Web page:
Several years ago, as I was leaving my corporate job and dismantling my former life in ways both sweeping and subtle, I felt drawn to look through the many, many journals I had filled over the years, that were lined up in neat rows on my bookcase.
Some were coiled note books, others were bound in pretty covers with ribbon place markers. There were dozens of them.
As I leafed through them, I was shocked at the level of anger, vitriol, desperation and sadness that I found on the pages. In many cases, I couldn’t even remember what it was that I had been so upset about, what situation or person or personal belief had inspired so many pages of furious writing. Now forgotten.
And then the light came on.
These journals were full of pain, full of self-doubt, self-loathing and anger, full of the story of me trying to control the uncontrollable, railing against the way things were, wanting my life to be different, wanting me or my boss or my husband to be different. I didn’t want to hold this pain anymore, or to make room for it on my bookshelves or in my home or in my life.
Why, I asked myself, are these journals still on my shelf?
And so, one October afternoon, following a spontaneous urge, I gathered all these notebooks up. I had several boxes of them. I lugged them to the car. I took a lighter with me. Without being absolutely certain where I was going to go, I drove them to a nearby conservation area and found a picnic spot with a fire pit. Needless to say, there wasn’t another soul around on this cold, dreary October day, I had the park to myself.
I admit that I was half expecting the Journal Police to stop me, to say “Hey, we know what you’re up to, you can’t burn those journals, who do you think you are? Everyone knows journaling is so important, you’re going to have to keep them, forever. No one can escape their past, lady.”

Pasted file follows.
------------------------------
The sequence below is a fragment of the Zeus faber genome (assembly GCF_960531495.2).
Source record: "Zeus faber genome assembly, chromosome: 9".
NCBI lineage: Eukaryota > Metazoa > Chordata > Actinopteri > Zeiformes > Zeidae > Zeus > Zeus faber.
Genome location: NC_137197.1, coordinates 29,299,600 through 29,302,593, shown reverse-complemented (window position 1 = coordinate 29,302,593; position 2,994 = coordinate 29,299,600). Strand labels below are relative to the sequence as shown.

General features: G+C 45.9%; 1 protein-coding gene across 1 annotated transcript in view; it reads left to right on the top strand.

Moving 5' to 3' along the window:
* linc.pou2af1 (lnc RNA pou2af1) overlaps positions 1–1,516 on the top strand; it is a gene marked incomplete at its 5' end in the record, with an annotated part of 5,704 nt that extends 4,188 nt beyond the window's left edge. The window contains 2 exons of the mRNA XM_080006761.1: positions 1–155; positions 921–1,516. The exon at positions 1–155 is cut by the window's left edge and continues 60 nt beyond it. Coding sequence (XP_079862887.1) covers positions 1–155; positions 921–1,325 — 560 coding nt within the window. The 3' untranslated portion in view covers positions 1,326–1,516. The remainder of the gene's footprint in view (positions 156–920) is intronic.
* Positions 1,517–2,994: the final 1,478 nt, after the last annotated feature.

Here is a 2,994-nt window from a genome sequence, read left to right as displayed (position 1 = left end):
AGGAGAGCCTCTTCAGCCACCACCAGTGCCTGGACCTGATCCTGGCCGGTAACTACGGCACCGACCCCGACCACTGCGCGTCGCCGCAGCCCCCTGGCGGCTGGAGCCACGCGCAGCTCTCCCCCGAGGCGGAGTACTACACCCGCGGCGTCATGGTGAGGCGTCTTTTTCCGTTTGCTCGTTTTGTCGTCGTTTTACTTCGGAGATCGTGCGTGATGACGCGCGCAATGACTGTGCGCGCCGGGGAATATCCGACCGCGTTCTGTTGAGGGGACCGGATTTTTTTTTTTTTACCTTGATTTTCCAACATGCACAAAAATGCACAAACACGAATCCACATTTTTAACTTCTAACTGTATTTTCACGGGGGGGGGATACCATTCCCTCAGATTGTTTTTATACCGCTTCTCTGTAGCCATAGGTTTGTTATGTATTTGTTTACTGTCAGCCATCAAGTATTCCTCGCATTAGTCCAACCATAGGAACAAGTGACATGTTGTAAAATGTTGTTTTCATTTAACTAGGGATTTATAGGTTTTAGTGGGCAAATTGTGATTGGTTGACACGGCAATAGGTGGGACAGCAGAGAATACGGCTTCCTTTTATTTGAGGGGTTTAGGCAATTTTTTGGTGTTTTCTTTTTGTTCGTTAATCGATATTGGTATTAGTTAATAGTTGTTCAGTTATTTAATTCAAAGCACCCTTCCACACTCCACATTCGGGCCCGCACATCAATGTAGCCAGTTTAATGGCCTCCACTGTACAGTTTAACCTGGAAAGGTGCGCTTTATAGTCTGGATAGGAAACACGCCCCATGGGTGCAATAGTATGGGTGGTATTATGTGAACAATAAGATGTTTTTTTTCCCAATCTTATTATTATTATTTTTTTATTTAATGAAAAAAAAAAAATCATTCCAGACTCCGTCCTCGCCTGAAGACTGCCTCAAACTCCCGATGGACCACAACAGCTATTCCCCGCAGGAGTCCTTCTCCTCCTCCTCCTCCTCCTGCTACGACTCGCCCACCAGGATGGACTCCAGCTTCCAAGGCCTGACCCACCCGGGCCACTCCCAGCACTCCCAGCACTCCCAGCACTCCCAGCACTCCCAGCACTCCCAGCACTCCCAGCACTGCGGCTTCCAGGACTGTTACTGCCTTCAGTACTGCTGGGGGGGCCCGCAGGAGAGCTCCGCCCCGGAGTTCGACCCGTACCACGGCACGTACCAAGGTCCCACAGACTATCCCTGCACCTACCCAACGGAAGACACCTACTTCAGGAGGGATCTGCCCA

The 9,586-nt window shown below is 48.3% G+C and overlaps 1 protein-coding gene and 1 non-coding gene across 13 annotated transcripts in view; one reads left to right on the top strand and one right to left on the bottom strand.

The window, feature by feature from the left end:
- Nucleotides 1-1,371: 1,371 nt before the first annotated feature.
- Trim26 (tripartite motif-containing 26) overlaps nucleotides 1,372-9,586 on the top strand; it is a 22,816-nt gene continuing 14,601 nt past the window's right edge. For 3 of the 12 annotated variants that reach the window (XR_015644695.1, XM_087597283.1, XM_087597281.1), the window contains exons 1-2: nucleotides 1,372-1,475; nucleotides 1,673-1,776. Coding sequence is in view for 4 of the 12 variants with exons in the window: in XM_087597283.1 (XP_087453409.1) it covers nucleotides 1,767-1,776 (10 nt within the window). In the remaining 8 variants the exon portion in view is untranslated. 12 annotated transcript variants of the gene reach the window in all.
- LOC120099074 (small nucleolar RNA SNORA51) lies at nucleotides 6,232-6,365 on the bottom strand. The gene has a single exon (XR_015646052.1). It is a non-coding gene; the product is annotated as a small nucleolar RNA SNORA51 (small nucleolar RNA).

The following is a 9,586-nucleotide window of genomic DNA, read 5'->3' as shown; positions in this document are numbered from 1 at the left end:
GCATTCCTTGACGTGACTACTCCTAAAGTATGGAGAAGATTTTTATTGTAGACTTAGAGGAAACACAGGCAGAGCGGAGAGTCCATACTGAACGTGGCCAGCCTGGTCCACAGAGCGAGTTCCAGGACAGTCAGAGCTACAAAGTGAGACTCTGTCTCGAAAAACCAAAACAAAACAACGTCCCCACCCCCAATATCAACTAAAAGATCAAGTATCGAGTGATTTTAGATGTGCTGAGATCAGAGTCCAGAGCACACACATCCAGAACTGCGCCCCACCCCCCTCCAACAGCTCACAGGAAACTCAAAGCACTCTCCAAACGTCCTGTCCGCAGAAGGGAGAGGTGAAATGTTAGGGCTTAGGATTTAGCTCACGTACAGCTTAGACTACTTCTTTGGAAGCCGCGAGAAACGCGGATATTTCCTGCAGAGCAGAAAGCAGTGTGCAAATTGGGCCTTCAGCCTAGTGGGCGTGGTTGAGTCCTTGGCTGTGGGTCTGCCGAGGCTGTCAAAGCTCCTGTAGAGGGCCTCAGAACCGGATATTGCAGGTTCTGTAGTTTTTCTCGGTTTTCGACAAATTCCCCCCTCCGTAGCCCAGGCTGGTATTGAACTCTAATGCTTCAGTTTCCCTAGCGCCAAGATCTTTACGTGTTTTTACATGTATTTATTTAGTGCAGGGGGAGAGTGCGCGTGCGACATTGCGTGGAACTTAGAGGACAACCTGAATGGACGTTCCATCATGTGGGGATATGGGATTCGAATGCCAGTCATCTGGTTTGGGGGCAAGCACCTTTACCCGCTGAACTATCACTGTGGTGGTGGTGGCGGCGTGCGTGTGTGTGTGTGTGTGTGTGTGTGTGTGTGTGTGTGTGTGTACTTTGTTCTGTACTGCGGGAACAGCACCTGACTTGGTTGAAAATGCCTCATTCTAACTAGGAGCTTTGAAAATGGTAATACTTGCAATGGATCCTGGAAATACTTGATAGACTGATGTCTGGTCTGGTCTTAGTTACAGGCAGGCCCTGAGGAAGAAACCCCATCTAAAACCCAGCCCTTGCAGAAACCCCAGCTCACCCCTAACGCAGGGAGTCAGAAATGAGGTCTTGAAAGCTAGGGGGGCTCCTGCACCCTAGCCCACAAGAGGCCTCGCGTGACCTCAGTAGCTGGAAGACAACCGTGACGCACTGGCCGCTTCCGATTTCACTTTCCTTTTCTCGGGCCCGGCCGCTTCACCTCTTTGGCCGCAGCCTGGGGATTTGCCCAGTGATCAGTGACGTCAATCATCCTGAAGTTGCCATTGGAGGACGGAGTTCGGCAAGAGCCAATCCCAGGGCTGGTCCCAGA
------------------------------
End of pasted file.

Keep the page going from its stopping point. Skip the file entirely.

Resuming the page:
So with this voice in my head, I felt like I was being furtive somehow, sneaking away, or (quite literally) breaking out of the jail of my past. I was determined that I was not bringing this past into my future, I would claw my way to freedom if I had to.
I piled a bunch of the notebooks into the fire pit and taking a deep breath, I lit them on fire. They ignited quickly, and I felt an intense rush of emotion while they burned, something like grief, and at the same time also like joy, like liberation, and absolutely like a great weight was being lifted from me.
I felt that maybe I should pray, or dance around the fire pit singing, but I felt exposed, vulnerable and somehow lonely, so I did neither. I knew this was an offering, a sacred offering – and I cried.
In the moment when my grief abated and I could feel something like gratitude for the urge to burn these books rising up in me, as I stood there, feeding the fire with more and more notebooks, watching them burn and smoke, a single crow flew overhead.
It felt as though she was looking right at me. She saw the fire, she saw the notebooks burning.
This black crow was the only witness to my old life, my former way of being, going up in flames.
The only one who saw what it meant for me to sacrifice the old so I could claim the future. I realized then that I wasn’t alone, that by her presence she implied that my offering was seen and received with love.
And because I saw the moment when the crow saw me, it was as though my higher self was acknowledging this liminal moment, when out of love and compassion for myself I burned away the old and chose to be reborn, to start anew and follow with hope the new life I saw glimmering on the horizon.
I sat for a while next to the smoldering ashes of my journals, poking at the charred metal coils of the notebooks with a stick…it was all gone, all gloriously gone; all record of the pain, the outmoded habits, the old stories about who I was supposed to be and how my life was supposed to look, had all been transmuted to ash, a sacred offering to the future.
Burned. Cleansed. Free.
I can see now, looking back, that that was a turning point in my life. I started a new journey then, I started walking my way back home, and in many ways writing my way back home.
I vowed then that I would never keep another journal like that and I never have. Instead, because the urge to write is in my bones, I try to write my way towards the light and not into the spiraling darkness, that having walked through the flames I would offer my humble stories to you, who may also be arising new like a phoenix from the ashes of your old life.
May you know you are not alone.
May we all be reborn in the fire, and may there be a winged one to witness it with love.